They usually know where the bodies are buried (and who buried them).
In this very comprehensive opinion from Judge Altonaga, the Judge denies defendant Crown ("rocking lounge") Liquors' motion for summary judgment on a FMLA claim brought by the human resources manager:
It appears to the Court that the parties can hardly dispute whether Williams’s discharge was motivated by her pregnancy-related conditions. Crown itself states the following:Nice win by Boca's Ellen Marcie Leibovitch!
. . . WILLIAMS’ claim of discriminatory treatment regarding working at home misses the larger point that, in the June 18 understanding, CROWN allowed her to work at home for the duration of her pregnancy. This understanding was defeated, not by CROWN’S insistence that she work in the office, but by WILLIAMS’ deteriorating medical condition.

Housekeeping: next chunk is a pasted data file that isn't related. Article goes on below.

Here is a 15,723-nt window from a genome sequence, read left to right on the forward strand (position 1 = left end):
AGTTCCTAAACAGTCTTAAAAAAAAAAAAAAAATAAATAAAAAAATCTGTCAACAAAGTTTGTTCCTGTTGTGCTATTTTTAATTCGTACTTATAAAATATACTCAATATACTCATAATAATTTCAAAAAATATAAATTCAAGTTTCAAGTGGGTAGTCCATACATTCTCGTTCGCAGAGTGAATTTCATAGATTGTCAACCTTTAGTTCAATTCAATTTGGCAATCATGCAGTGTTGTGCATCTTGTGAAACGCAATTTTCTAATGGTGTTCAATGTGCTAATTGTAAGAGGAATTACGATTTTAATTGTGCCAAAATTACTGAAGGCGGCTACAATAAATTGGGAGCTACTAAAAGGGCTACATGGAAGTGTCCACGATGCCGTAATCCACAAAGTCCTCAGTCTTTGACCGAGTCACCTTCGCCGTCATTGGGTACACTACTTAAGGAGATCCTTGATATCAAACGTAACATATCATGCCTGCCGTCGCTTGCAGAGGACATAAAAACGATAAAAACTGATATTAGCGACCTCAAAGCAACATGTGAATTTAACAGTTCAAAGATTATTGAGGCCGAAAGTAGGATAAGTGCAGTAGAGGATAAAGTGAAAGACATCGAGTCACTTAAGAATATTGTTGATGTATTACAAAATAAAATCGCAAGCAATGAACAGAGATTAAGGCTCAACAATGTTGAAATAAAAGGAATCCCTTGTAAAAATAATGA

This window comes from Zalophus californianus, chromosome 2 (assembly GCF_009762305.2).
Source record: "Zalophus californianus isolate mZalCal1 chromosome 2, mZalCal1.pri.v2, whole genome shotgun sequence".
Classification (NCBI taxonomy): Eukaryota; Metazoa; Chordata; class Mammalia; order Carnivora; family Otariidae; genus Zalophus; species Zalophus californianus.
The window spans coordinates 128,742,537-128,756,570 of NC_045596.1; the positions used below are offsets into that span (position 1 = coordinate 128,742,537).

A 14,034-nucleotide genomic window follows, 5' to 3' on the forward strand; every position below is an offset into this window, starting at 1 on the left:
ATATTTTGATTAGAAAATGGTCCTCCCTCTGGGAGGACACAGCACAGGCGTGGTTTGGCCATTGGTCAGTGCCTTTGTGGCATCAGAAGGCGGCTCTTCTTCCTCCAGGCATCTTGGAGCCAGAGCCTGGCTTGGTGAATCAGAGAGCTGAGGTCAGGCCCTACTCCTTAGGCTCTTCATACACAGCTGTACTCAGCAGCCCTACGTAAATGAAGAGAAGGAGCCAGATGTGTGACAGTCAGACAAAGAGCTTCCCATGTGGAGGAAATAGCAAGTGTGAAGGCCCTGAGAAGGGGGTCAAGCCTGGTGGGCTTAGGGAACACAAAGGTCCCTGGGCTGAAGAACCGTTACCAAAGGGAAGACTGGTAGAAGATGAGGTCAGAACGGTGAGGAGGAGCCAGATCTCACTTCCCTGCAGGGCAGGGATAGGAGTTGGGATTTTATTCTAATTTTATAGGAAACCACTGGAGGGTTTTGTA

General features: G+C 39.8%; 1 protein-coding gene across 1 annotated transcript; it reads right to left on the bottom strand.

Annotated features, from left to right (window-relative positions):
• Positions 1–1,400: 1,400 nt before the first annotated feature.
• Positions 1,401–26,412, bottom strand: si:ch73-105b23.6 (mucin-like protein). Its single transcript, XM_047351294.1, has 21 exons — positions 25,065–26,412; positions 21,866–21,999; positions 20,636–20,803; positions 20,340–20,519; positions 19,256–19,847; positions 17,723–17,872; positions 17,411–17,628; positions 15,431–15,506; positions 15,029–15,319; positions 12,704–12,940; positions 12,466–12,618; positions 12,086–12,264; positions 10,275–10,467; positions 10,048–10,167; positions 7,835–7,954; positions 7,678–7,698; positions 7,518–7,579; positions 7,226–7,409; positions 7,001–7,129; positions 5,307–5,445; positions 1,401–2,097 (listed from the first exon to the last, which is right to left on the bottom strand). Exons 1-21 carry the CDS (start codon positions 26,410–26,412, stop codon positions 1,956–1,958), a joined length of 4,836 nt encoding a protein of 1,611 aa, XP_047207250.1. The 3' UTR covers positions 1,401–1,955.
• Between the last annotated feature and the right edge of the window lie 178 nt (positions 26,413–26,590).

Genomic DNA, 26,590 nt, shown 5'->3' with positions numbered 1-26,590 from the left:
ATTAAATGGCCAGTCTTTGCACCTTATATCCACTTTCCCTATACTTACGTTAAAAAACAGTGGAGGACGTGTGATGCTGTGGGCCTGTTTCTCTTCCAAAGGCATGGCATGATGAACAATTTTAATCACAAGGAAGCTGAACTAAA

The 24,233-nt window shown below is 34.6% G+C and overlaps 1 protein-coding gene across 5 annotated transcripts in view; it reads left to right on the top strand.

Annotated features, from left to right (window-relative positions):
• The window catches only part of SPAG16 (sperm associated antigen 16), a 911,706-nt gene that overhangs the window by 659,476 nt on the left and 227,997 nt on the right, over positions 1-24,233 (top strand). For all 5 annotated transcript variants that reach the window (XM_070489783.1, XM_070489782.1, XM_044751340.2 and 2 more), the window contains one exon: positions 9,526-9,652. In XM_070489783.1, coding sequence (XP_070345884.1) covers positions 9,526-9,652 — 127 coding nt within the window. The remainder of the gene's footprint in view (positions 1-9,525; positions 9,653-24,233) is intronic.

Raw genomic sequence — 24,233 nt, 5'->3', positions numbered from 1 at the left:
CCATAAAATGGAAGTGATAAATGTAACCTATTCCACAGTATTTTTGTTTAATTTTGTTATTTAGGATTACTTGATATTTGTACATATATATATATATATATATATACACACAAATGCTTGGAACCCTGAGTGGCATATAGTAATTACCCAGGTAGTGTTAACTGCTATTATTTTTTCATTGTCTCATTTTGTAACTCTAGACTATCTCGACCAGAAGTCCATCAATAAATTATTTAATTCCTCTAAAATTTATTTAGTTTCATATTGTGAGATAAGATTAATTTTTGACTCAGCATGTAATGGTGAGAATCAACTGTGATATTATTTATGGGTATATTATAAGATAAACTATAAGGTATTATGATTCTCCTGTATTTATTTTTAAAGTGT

(SMF ¶ 34) (emphasis added).
No one disputes that this deteriorating medical condition was due to Williams’s pregnancy. This purported change in the understanding, from Crown’s point of view, is what led to Williams’s termination. (See id. ¶ 35; Aug. 14 Letter). In fact, Judge Meale’s findings, which Crown endorses wholesale, could not be clearer in stating that the termination “was due to complications associated with her pregnancy.” (Recommended Order 4–5).
At the very least, there is an issue of fact as to whether Crown’s leave policies were applied unequally to Williams.
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